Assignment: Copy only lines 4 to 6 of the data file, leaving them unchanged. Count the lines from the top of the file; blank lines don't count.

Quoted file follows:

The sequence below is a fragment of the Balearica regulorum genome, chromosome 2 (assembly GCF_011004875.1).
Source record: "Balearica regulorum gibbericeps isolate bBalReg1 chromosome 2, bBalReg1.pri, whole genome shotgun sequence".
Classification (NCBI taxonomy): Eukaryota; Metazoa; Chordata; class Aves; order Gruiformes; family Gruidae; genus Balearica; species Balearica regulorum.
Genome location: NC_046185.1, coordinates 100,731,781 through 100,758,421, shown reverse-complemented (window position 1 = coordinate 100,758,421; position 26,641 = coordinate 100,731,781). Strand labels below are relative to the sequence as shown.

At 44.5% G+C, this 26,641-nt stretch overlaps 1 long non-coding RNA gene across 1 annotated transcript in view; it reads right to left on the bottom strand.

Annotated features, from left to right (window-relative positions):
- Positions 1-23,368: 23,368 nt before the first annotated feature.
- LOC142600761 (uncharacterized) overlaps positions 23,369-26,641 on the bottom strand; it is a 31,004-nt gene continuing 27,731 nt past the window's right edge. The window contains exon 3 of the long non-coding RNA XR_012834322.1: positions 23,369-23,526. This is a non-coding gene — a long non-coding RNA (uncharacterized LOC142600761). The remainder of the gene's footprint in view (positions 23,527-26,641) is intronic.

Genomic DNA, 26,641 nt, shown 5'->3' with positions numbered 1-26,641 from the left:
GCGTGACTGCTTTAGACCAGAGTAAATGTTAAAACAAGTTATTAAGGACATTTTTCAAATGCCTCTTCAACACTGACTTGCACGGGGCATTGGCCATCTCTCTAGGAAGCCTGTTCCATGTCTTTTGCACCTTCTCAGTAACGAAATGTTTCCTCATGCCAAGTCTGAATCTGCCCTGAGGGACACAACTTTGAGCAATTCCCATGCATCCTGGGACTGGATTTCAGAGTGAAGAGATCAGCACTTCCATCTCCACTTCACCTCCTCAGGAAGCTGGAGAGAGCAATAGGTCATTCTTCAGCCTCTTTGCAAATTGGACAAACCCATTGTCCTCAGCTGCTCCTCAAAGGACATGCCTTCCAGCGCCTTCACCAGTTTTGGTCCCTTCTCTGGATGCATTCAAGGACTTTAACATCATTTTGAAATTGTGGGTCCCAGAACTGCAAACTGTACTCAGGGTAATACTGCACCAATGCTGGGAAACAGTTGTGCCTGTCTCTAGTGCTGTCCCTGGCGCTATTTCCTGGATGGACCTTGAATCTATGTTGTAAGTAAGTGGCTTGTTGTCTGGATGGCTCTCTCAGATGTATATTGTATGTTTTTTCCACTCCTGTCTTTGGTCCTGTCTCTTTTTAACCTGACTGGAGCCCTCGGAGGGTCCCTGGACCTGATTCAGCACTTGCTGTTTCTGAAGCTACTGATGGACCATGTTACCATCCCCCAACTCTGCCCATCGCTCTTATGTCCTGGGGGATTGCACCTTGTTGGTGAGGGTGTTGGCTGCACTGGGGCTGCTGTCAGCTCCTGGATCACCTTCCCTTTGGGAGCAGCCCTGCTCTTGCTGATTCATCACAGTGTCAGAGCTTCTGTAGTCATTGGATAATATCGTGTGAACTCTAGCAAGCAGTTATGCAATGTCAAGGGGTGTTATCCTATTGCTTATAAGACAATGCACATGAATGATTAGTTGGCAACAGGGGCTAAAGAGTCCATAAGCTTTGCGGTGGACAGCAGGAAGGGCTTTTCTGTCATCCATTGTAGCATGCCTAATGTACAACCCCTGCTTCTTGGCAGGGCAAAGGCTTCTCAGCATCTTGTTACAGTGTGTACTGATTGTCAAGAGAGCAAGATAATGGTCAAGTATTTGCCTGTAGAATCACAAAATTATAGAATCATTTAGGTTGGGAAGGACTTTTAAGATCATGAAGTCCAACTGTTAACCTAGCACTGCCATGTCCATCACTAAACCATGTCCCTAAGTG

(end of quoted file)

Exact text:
Genome location: NC_046185.1, coordinates 100,731,781 through 100,758,421, shown reverse-complemented (window position 1 = coordinate 100,758,421; position 26,641 = coordinate 100,731,781). Strand labels below are relative to the sequence as shown.

At 44.5% G+C, this 26,641-nt stretch overlaps 1 long non-coding RNA gene across 1 annotated transcript in view; it reads right to left on the bottom strand.

Annotated features, from left to right (window-relative positions):